No worries, no matter what Bank of Canada is not going to raise interest rate and housing price will keep going up.

    • SC 5 months ago

      Enjoy your own Babel tower while it lasts.
      Collapse is instant to feel nothing

  • Kris 5 months ago

    Well this is just getting beyond depressing!

    I am glad they want to protect the people that over leveraged themselves and hell with the ones that saved.

    Being a saver I have completely screwed myself into a much higher mortgage and down payment – if i buy – and just hope the BOC keeps holding our hands and saving us from reality. Or stay renting and watch my cash dwindle down to nothing thanks to inflation. Super fun options. Buy something that is overpriced that I see basically no value in just because it is going to go up (aka gambling with my life savings) or rent with no stability of putting down roots and possibly watch my savings get eaten up in inflation. Super fun choices.

    Anyone have a third options 🤔 Cause I am not super keen on the ones I have!

    K

    • Derek 5 months ago

      I agree but you could invest your money in ETFs low cost dividend paying ETFs and receive a dividend with the money you’ve saved. I do agree though that the government has totally screwed over prudent people over ones who don’t have a problem over leveraging their lives. Total disgrace. Not to mention not free market at all.

    • Diane 5 months ago

      Rent where you live and buy where you rent. Or buy a cheaper place in a rural area as your second home. We have to get creative.

    • Sam 5 months ago

      Crypto, and stay in your apartment.

    • John 5 months ago

      What age groups are holding this Mortgage debt and what age group are holding the assets.

  • VNM 5 months ago

    In a friend’s midtown TO apartment building 1/3 of the units are vacant,
    the owners don’t want to reduce asking price, wonder how common that is?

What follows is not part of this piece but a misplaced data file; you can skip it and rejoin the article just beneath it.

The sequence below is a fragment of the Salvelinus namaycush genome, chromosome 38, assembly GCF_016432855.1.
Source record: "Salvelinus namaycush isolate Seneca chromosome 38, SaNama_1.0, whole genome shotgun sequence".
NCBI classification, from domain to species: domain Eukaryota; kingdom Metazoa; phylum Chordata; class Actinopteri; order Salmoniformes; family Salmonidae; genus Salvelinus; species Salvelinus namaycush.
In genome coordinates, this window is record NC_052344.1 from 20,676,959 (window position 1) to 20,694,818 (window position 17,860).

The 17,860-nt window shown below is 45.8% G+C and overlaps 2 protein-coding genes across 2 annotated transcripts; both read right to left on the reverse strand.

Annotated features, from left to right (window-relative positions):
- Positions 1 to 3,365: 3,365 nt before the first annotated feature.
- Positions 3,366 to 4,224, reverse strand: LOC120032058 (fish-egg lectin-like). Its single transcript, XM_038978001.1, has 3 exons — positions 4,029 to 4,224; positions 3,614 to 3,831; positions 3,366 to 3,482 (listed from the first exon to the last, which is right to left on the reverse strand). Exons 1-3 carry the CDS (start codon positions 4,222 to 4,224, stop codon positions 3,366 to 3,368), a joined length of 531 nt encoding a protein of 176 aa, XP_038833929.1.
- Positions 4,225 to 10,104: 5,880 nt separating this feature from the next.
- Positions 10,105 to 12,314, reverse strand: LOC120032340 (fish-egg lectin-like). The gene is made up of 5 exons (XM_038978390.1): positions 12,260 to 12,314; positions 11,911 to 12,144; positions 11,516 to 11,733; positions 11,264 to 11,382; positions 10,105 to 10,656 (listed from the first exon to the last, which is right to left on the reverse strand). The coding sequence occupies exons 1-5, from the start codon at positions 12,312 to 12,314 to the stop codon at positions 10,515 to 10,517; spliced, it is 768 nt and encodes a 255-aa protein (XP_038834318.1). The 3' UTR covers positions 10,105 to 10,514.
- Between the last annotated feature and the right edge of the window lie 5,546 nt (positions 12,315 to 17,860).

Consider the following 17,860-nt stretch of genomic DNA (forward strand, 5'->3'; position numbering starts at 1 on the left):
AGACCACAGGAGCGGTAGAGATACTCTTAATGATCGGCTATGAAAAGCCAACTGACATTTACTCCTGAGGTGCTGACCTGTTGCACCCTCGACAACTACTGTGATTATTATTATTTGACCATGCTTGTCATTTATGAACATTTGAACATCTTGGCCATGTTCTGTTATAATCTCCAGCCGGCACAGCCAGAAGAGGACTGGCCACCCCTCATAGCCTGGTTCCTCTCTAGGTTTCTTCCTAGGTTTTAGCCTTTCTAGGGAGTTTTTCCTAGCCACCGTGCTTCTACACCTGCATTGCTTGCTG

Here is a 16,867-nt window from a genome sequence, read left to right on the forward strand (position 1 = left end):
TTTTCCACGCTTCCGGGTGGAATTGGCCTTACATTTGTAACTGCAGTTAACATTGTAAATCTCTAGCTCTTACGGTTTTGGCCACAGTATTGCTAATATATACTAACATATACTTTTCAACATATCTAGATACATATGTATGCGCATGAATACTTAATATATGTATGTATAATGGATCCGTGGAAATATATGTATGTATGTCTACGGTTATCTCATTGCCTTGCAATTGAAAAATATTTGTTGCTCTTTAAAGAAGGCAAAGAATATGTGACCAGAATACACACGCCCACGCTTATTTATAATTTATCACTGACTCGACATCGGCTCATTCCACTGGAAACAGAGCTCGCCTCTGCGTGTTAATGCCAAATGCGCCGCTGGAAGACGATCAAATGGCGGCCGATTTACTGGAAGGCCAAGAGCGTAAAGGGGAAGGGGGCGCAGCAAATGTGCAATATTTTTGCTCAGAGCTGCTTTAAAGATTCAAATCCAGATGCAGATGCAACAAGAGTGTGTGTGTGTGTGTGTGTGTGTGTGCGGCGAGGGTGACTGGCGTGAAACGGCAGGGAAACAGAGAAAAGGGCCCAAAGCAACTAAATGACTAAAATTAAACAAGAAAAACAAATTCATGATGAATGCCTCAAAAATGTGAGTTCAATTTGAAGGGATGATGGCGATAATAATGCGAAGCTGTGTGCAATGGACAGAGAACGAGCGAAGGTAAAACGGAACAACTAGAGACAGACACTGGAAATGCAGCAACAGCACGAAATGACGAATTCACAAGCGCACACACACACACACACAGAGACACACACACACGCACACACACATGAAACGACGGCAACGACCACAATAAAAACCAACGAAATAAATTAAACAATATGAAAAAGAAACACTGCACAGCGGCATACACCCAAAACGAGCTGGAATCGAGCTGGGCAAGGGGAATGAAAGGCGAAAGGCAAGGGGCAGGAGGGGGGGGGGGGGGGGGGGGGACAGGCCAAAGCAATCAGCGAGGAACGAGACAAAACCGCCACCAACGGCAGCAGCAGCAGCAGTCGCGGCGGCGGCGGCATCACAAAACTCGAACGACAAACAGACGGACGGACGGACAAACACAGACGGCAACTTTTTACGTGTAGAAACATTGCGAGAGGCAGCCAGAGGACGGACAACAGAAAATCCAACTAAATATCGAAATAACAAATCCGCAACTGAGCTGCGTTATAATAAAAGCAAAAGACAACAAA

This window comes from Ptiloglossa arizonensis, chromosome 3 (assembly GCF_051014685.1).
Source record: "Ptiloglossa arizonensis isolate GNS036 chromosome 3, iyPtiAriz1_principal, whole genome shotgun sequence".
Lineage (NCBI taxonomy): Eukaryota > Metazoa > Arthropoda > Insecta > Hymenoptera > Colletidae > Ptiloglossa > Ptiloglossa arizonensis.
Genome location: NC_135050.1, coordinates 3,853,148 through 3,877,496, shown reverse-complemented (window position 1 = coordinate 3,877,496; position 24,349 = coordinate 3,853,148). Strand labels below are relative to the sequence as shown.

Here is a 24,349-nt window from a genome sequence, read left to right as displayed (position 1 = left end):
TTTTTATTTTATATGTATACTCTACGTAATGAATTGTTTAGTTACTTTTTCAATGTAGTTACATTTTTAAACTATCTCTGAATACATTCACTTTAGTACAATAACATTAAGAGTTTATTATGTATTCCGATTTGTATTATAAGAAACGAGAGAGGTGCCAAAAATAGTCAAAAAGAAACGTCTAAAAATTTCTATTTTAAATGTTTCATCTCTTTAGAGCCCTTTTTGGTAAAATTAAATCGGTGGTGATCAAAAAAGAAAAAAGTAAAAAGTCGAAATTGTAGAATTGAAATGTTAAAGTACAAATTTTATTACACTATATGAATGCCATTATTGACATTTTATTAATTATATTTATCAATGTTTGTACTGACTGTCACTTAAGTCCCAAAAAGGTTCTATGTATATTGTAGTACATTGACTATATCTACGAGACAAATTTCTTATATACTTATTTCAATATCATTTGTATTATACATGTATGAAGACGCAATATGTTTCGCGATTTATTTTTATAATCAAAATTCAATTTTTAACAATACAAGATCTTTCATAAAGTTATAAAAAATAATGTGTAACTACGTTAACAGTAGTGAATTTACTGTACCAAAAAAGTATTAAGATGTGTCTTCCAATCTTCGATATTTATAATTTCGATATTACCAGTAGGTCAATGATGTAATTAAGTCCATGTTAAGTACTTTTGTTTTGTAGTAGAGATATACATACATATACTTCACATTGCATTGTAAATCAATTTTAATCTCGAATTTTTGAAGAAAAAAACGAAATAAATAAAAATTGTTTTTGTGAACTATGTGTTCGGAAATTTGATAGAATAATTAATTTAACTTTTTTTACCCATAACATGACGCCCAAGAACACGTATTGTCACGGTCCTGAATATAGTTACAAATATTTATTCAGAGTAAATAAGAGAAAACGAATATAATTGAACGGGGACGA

• DasHip 5 months ago

      .. Vancouver’s been like this for years, man.. Glad your starting to feel it over there in ON too. Maybe eventually y’all will do what should have been done years ago — walk over to Ottawa with pitchforks already.

    • D 5 months ago

      Tallest residential condo unit in Canada and Toronto is a luxury condo where less than 20% of units are occupied.

  • RainCityRyan 5 months ago

    Doesn’t really matter what the BoC try, it’ll all come down to the Fed.
    If the Fed raises the BoC will have to follow to defend the Loonie. It might not be one for one (though I think the BoC will try to get out in front of the Fed), but it’ll be the same direction and magnitude.
    Otherwise we have a currency depreciating on top of inflation, which is especially bad since the Canadian economy is disproportionately based on international trade.

    And remember determining rate hikes are the same rules as a road trip. It’s the largest bladder that determines the rest stops … not the smallest.

  • D 5 months ago

    Acccording to statscan, 30% of households have a paid off home(s), 36% have mortgage, and 34% rent. Numbers might be different but seeing how there’s 16 million households, $2.5 trillion / 5.76 trillion households = $435,000 mortgage debt for households with a mortgage. That seems like a lot but the average home in Toronto is valued at $1.1 million and a lot of homes are going for $600-900k.

  • Flipg 5 months ago

    Savers, workers, renters, small business owners, new immigrants, anyone foolish enough to participate in the once productive economy of Canada, anyone on a fixed pension… all will be sacrificed to Moloch: the God of Debt.

    The Fed will play the tune and we will dance to it.

  • Mark Bayly 5 months ago

    Incomes are going nowhere so can’t see how house prices can keep going up unless the government moves to negative interest rates. Must be many stressed out people paying for mortgages. Canada is not an easy place to make money. Lots of taxes inflation and competition. And lots of land to build more houses Trudeau is bringing in a million immigrants a year which might help housing but of course will destroy the environment